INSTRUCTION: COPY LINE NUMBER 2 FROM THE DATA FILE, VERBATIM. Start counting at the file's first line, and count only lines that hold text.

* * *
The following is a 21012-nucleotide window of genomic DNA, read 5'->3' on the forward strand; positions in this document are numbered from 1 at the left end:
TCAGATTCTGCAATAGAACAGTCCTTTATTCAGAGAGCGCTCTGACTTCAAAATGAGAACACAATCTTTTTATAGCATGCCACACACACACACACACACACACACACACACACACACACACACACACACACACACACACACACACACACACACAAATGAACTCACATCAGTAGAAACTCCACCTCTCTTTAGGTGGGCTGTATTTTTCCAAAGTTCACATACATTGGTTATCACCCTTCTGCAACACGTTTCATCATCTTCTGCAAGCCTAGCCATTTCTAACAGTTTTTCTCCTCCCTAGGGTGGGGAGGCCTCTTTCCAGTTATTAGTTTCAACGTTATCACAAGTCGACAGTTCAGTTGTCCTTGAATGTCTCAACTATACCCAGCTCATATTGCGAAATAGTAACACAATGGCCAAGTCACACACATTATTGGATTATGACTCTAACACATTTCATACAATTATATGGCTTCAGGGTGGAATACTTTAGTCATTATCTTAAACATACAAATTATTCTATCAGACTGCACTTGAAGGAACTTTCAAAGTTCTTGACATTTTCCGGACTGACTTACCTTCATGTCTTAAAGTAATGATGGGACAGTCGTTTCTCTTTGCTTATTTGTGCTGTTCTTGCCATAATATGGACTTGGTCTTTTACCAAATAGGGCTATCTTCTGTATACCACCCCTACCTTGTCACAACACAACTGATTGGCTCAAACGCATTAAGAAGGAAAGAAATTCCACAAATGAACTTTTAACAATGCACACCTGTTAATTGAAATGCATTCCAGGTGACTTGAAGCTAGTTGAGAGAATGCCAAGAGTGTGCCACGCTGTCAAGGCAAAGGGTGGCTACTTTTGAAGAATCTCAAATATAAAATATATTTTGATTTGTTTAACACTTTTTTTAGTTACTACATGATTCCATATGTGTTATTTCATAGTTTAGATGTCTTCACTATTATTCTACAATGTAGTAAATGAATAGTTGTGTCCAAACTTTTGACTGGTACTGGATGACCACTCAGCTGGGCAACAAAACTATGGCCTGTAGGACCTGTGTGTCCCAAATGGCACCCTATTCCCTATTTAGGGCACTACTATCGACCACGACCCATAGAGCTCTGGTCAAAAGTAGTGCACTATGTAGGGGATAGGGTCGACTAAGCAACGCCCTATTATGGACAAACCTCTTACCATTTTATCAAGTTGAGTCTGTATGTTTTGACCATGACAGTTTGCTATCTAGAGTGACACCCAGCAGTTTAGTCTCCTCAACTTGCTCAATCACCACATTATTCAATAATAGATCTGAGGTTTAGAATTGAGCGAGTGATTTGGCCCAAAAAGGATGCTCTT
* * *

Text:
TCAGATTCTGCAATAGAACAGTCCTTTATTCAGAGAGCGCTCTGACTTCAAAATGAGAACACAATCTTTTTATAGCATGCCACACACACACACACACACACACACACACACACACACACACACACACACACACACACACACACACACACACACAAATGAACTCACATCAGTAGAAACTCCACCTCTCTTTAGGTGGGCTGTATTTTTCCAAAGTTCACATACATTGGTTATCACCCTTCTGCAACACGTTTCATCATCTTCTGCAAGCCTAGCCATTTCTAACAGTTTTTCTCCTCCCTAGGGTGGGGAGGCCTCTTTCCAGTTATTAGTTTCAACGTTATCACAAGTCGACAGTTCAGTTGTCCTTGAATGTCTCAACTATACCCAGCTCATATTGCGAAATAGTAACACAATGGCCAAGTCACACACATTATTGGATTATGACTCTAACACATTTCATACAATTATATGGCTTCAGGGTGGAATACTTTAGTCATTATCTTAAACATACAAATTATTCTATCAGACTGCACTTGAAGGAACTTTCAAAGTTCTTGACATTTTCCGGACTGACTTACCTTCATGTCTTAAAGTAATGATGGGACAGTCGTTTCTCTTTGCTTATTTGTGCTGTTCTTGCCATAATATGGACTTGGTCTTTTACCAAATAGGGCTATCTTCTGTATACCACCCCTACCTTGTCACAACACAACTGATTGGCTCAAACGCATTAAGAAGGAAAGAAATTCCACAAATGAACTTTTAACAATGCACACCTGTTAATTGAAATGCATTCCAGGTGACTTGAAGCTAGTTGAGAGAATGCCAAGAGTGTGCCACGCTGTCAAGGCAAAGGGTGGCTACTTTTGAAGAATCTCAAATATAAAATATATTTTGATTTGTTTAACACTTTTTTTAGTTACTACATGATTCCATATGTGTTATTTCATAGTTTAGATGTCTTCACTATTATTCTACAATGTAGTAAATGAATAGTTGTGTCCAAACTTTTGACTGGTACTGGATGACCACTCAGCTGGGCAACAAAACTATGGCCTGTAGGACCTGTGTGTCCCAAATGGCACCCTATTCCCTATTTAGGGCACTACTATCGACCACGACCCATAGAGCTCTGGTCAAAAGTAGTGCACTATGTAGGGGATAGGGTCGACTAAGCAACGCCCTATTATGGACAAACCTCTTACCATTTTATCAAGTTGAGTCTGTATGTTTTGACCATGACAGTTTGCTATCTAGAGTGACACCCAGCAGTTTAGTCTCCTCAACTTGCTCAATCACCACATTATTCAATAATAGATCTGAGGTTTAGAATTGAGCGAGTGATTTGGCCCAAAAAGGATGCTCTT